FERRY RIDES ON WAVES OF PROGRESS Commuters flock to White's landing


DICKERSON -- Ferry landings dot the Potomac River today merely as names on the map: Nolands, Edwards, McCoys, Harpers. Long after the age of the ferry passed, only White's remains, plying the same course that Ernest Conrad did when he first poled a barge across the river around 1828.

White's Ferry landing lies on a grassy bank where westernmost Montgomery County faces Loudoun County, Va.

To the north, the Point of Rocks bridge crosses the Potomac, to the south, the American Legion Bridge. Somehow, between the two, White's Ferry survives.

This anachronism lives with one foot in history, another in the workaday world of suburban commuters, who in recent years have surged onto the ferry in record numbers.

The march of progress that trampled other ferries generations ago has lately been a boon to White's.

"We're doing two, three times the business we did 15 years ago," said Malcolm Brown. He's the 44-year-old son of R. Edwin Brown, the Rockville lawyer who owns the ferry company named for Elijah White, who bought the business shortly after the Civil War.

Father and son attribute the increase of hundreds of cars a day to the steep population growth the area has seen on both sides of the Potomac since the 1970s.

Weekday mornings find most cars lined up on the Virginia side, bound for offices in Gaithersburg, Rockville and the Washington suburbs.

Powered by a 100-horsepower diesel "tug" affixed to the side, the ferry Gen. Jubal A. Early can take 15 cars, 18 if they're small.

On a recent weekday afternoon, Carol Sutfin steered her Chevrolet pickup truck onto the ferry for the three-minute, 1,160-foot crossing home to Virginia. Ms. Sutfin said she takes the ferry every workday to her job as a computer systems analyst in Gaithersburg.

The Point of Rocks bridge in Frederick County would add about 30 minutes to her commute, she said, and besides, the ferry is "a break in the action. You get to sit and read the paper in the morning. It kind of slows you down a bit from the frantic pace."

She was heading home to Leesburg, Va., where the population has about doubled to more than 16,000 since 1980.

On the Maryland side, the population of Poolesville has jumped from 349 in 1970 to nearly 4,000 two decades later.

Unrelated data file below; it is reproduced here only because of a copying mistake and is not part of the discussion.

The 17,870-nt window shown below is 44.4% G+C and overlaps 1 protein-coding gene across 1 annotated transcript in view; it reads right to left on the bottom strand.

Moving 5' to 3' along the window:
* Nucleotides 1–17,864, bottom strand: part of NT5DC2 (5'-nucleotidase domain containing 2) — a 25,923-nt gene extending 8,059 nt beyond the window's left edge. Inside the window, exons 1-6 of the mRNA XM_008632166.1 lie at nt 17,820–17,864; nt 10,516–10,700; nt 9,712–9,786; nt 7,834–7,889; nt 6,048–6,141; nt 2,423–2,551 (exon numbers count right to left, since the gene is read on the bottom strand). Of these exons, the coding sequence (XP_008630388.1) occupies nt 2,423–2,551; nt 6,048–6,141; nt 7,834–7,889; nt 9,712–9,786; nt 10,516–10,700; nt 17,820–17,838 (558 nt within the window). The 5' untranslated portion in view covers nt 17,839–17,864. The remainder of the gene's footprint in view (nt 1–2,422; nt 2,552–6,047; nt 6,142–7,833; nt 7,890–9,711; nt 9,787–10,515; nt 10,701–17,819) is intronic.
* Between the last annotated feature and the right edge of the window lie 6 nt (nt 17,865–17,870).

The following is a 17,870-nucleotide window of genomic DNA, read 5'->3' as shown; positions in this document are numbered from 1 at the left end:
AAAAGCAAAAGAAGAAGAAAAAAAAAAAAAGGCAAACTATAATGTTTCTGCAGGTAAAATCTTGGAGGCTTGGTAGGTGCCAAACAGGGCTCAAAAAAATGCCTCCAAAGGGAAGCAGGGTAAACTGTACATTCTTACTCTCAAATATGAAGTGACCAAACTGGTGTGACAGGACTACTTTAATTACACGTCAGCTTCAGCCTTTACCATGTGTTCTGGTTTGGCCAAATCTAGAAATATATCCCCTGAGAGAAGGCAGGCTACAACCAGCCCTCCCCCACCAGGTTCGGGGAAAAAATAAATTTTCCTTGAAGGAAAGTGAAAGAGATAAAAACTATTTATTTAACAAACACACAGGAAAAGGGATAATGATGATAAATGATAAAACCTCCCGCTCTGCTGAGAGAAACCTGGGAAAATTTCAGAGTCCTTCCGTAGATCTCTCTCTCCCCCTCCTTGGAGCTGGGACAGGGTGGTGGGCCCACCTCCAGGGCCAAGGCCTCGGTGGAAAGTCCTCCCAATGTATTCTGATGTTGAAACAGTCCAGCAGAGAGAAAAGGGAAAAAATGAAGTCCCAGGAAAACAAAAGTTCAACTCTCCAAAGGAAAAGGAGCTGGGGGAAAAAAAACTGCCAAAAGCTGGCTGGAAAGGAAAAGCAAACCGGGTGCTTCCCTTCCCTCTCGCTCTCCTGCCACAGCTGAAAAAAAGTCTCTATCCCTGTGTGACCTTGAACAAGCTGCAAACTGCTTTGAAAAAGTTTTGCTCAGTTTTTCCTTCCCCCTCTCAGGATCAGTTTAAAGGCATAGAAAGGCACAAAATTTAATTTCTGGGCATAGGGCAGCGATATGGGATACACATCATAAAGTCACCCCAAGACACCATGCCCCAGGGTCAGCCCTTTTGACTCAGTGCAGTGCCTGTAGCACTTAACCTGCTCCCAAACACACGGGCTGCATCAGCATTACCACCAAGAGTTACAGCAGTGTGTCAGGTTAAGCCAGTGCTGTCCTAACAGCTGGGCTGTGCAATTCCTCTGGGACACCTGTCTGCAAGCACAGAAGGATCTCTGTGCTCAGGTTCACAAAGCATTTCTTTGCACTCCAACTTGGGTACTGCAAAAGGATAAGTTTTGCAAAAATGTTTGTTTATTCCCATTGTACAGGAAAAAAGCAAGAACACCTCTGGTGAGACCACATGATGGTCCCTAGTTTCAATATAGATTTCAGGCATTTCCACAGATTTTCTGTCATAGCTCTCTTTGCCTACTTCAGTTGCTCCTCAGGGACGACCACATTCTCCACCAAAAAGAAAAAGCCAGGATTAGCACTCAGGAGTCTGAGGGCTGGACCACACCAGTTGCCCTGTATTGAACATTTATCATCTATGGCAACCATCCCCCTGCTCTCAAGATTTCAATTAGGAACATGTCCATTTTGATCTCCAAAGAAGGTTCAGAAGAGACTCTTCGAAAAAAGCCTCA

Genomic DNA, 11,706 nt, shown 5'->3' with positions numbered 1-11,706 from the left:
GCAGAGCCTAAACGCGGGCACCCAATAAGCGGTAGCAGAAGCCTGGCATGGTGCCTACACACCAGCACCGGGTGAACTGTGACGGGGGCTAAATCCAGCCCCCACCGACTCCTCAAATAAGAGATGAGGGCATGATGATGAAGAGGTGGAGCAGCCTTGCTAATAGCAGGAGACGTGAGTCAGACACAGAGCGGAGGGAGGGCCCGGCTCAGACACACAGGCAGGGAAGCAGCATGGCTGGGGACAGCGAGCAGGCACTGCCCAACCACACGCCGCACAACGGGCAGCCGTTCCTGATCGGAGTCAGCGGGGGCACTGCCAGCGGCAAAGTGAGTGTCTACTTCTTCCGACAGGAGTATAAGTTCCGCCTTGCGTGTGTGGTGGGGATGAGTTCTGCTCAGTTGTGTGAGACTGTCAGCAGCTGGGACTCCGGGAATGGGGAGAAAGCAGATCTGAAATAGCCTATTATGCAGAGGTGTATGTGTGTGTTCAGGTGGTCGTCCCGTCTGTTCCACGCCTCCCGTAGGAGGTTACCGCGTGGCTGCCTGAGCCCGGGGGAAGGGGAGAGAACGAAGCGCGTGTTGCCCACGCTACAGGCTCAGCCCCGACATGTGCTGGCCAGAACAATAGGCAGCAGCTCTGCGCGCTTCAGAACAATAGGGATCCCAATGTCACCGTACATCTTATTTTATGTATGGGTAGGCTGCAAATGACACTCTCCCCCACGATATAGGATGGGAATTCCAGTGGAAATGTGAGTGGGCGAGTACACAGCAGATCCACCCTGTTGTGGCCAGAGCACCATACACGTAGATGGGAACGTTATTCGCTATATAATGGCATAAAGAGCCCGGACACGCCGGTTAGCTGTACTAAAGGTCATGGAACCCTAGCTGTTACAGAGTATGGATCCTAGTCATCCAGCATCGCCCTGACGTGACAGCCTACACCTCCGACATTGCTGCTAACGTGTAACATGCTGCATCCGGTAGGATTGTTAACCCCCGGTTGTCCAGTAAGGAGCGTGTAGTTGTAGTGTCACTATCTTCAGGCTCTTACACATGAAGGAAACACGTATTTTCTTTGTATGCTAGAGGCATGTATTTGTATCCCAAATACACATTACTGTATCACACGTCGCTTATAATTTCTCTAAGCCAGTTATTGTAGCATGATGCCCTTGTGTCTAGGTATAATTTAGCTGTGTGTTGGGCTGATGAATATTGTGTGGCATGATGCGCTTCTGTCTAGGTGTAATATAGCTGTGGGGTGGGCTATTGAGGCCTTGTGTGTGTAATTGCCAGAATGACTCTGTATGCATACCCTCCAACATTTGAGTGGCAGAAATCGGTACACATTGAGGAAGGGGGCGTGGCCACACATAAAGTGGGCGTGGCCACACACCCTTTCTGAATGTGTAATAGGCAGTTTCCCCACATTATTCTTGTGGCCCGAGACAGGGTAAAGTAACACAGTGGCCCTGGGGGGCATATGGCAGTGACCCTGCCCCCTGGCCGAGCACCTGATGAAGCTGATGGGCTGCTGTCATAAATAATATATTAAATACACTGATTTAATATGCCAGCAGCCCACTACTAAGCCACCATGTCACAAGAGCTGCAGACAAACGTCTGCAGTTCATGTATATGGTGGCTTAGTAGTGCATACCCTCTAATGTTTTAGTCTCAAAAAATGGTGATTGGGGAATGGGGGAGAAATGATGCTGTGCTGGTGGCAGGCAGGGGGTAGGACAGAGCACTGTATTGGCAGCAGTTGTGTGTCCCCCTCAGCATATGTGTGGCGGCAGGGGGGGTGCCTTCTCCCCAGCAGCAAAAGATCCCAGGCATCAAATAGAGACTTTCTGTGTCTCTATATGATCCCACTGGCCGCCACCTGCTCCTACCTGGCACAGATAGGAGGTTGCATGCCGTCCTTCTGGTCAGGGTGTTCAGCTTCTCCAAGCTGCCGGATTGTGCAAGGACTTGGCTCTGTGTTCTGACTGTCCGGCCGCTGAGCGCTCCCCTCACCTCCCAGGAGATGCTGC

"I cannot do without this ferry," said Bettie Powell, who was heading home to Manassas, Va., after visiting her mother in Poolesville, where she was born and raised. She takes the ferry two, three times a week.

The ferry makes 75 to 90 crossings a day, Malcolm Brown said.

Ms. Sutfin likes the place so much that she came back on a weekend this month for a motorcycle club meet. That was just after the bass fishing tournament.

On weekends between April and October, White's Ferry is transformed from commuter station to park as visitors ride the ferry for the fun of it, rent canoes, eat at the snack bar or picnic by the riverside beneath ancient oaks, elms and willows.

For years the owners counted on the weekend visitor trade to boost income, and even with that the ferry survived only as a "quasi-benevolent operation," Edwin Brown said.

In other words, it was losing money.

Of course, it seemed a quixotic pursuit from the moment he got into it.

Edwin Brown, now 72, recalls being discharged from the Air Force after World War II, coming home to Poolesville and driving his new English bride over to see this old ferry landing, this place he remembered fondly as a kid.

It was 1946, four years after the ferry service ceased when a flood destroyed the old wooden barge.

The landing was nothing but a field alongside the defunct Chesapeake and Ohio Canal, the grass "so grown up on both sides that you couldn't see the river," he recalled. "I said we are going to re-establish a ferry service here. She knew at that moment she had absolutely married a crazy man."

He formed a partnership with five Virginia men. With a wooden Army surplus barge as their chief asset, they went into business. In 1986, Edwin Brown bought out his three remaining partners and remains the sole owner.

It was Edwin Brown who decided in 1953 to name a new, steel ferry after Civil War Gen. Jubal A. Early, who advanced with his troops closer to Washington than any other Confederate officer.

That ferry lasted until 1988, when it was replaced with the steel barge in use now.

Although the service has only lately been running in the black, Edwin Brown said he's enjoyed the idea of running a "transportation link" with so long a tradition.

How long White's continues to serve as a commuter route as well as a recreation area may depend on the decisions of highway planners in Maryland and Virginia.

Since 1988, the two states have spent $2 million studying the prospect of two highway systems to bypass the Washington Beltway: one on the east and one on the west.

The western bypass would branch off Interstate 95 in Virginia, cross the Potomac into Maryland and tie into Interstate 270. That means another bridge across the river, right near White's Ferry.

Maryland has put additional bypass studies "on hold," said Harriet Levine, project manager at the Maryland Department of Transportation.

Frank Hancock, her counterpart in Virginia, said his department awaits a decision from either Gov. L. Douglas Wilder or the transportation secretary as to whether to proceed to a final environmental impact study.

Malcolm Brown isn't worried. He's been hearing the talk of another bridge for years. He doesn't foresee the two states getting together on such a project any time soon. Progress, lately, has not been unkind to White's Ferry.

"That's why we're the western bypass," he said.

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